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Noneconomic damages cap should be applied to each plaintiff separately in personal injury cases.

When an HCLA plaintiff was awarded a verdict for her health care liability claims and her husband was awarded damages for loss of consortium, the trial court correctly considered the plaintiffs separately for the purpose of applying the statutory cap on noneconomic damages.

In Yebuah v. Center for Urological Treatment, No. M2018-01652-COA-R3-CV (Tenn. Ct. App. May 28, 2020), plaintiff had surgery to remove a cancerous kidney in 2005. A CT scan was done four months after surgery, and the radiologist reported no signs of cancer. The radiology report on a subsequent CT scan noted a “tubular structure” within plaintiff’s abdominal cavity, but plaintiff’s treating physician “did not read the reference to the foreign object.” Seven years later, plaintiff required gallbladder surgery due to severe abdominal pain. During that surgery, it was discovered that a “part of a gelport device” had been left inside plaintiff during her 2005 kidney surgery. Plaintiff required another surgery to have the device removed.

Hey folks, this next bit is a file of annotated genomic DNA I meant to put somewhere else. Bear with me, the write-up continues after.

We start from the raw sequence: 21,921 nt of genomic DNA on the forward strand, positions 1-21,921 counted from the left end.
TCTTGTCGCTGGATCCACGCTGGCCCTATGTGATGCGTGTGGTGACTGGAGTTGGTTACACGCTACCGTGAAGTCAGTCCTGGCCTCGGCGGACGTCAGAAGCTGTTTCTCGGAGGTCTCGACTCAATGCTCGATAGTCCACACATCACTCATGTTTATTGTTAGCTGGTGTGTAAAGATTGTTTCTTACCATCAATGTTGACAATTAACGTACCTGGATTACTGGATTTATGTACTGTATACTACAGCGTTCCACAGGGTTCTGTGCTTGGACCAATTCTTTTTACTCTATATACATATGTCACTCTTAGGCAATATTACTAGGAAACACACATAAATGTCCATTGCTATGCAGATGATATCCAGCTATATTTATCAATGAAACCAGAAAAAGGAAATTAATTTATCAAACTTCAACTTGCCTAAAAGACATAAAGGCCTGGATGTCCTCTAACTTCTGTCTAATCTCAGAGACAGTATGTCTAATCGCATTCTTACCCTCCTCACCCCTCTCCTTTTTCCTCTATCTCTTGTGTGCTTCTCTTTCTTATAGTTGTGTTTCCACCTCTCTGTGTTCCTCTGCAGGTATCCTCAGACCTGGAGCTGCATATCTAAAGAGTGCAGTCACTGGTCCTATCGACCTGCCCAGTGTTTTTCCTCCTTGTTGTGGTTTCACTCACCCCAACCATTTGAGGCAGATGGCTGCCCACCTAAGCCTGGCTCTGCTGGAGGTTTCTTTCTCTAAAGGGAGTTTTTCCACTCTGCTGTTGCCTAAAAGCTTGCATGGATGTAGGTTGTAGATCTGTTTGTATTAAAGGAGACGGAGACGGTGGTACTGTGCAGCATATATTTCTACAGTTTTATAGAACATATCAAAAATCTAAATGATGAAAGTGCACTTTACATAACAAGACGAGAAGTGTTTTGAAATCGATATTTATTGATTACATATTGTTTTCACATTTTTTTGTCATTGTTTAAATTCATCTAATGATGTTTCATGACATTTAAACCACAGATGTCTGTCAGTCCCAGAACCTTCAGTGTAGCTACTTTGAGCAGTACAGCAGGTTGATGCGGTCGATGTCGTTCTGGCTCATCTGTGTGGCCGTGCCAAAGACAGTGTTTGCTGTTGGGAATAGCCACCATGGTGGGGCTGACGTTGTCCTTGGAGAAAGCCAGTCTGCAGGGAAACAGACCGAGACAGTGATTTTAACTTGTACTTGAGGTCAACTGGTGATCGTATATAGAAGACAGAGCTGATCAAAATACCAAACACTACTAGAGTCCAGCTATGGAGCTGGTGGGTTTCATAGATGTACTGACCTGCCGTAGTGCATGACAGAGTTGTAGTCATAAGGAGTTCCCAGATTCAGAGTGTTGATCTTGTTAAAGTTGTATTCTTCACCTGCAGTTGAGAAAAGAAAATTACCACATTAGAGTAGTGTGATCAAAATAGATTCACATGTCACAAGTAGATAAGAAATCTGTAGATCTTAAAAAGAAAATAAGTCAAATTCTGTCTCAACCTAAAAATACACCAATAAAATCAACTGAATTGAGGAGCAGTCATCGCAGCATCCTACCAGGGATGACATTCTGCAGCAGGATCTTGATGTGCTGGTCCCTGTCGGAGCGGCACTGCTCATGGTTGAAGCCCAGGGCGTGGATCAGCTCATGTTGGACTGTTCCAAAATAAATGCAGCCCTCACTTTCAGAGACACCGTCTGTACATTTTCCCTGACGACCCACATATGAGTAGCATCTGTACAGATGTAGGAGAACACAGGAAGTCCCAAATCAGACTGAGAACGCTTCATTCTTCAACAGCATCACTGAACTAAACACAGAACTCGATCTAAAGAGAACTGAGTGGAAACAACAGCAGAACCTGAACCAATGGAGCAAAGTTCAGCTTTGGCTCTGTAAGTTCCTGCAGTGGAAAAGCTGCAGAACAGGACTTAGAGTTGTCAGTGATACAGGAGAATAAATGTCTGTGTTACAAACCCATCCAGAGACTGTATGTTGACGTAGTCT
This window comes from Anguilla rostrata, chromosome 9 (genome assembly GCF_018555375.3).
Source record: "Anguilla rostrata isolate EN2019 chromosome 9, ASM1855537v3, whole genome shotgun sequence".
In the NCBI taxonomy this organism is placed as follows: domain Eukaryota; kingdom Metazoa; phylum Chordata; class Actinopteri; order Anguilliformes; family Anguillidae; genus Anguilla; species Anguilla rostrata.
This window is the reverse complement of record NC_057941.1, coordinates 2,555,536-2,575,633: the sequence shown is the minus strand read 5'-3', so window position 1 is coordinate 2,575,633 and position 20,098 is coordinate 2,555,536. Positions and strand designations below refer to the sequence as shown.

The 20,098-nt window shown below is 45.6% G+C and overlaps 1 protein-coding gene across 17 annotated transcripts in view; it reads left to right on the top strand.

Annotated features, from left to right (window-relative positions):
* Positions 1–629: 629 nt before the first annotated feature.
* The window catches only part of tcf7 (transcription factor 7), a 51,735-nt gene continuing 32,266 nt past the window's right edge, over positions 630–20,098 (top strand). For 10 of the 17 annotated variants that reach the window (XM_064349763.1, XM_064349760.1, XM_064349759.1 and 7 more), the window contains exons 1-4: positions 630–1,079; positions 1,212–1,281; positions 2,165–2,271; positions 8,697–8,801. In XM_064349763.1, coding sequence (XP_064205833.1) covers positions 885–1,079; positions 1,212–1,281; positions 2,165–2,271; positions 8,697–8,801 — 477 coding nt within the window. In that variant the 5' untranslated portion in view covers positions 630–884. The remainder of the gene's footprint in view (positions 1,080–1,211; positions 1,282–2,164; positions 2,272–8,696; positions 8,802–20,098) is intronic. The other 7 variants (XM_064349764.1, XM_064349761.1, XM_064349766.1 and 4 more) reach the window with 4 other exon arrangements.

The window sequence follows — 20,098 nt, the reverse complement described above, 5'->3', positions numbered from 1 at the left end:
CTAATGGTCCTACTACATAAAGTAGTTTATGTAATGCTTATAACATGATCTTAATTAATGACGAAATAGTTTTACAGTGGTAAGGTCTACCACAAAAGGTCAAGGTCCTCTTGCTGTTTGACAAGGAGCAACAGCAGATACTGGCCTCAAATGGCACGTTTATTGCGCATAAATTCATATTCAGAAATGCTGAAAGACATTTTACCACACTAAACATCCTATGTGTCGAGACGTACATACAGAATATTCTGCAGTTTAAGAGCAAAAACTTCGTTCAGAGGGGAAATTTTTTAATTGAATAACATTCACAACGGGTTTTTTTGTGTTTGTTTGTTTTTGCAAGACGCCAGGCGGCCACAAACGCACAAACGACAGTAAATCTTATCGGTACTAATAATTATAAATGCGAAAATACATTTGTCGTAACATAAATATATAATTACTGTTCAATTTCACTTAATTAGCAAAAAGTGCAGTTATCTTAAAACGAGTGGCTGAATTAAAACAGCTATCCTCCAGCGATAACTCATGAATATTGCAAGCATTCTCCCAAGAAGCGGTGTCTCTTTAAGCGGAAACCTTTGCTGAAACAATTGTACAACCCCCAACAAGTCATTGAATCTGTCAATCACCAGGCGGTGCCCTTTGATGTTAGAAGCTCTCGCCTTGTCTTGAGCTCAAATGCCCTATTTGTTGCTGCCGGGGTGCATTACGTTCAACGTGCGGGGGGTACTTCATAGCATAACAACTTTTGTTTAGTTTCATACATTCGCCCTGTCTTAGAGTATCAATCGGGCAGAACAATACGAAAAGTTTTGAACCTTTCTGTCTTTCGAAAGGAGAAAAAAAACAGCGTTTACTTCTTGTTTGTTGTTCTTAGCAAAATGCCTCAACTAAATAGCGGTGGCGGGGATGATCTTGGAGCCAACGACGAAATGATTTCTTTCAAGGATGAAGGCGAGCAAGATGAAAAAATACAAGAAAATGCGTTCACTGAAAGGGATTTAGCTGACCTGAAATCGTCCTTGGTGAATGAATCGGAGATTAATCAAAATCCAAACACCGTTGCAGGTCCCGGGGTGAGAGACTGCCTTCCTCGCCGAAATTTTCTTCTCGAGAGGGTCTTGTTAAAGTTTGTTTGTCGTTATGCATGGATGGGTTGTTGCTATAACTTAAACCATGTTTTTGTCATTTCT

Plaintiff and her husband filed suit against the treating doctor, the radiologist who read the first CT scan, and their employers, though the doctors were eventually dismissed from the suit. Defendants admitted fault, so the jury trial focused on causation and damages. The jury returned a verdict of $4 million in noneconomic damages for plaintiff, and $500,000 in noneconomic damages to her husband for loss of consortium.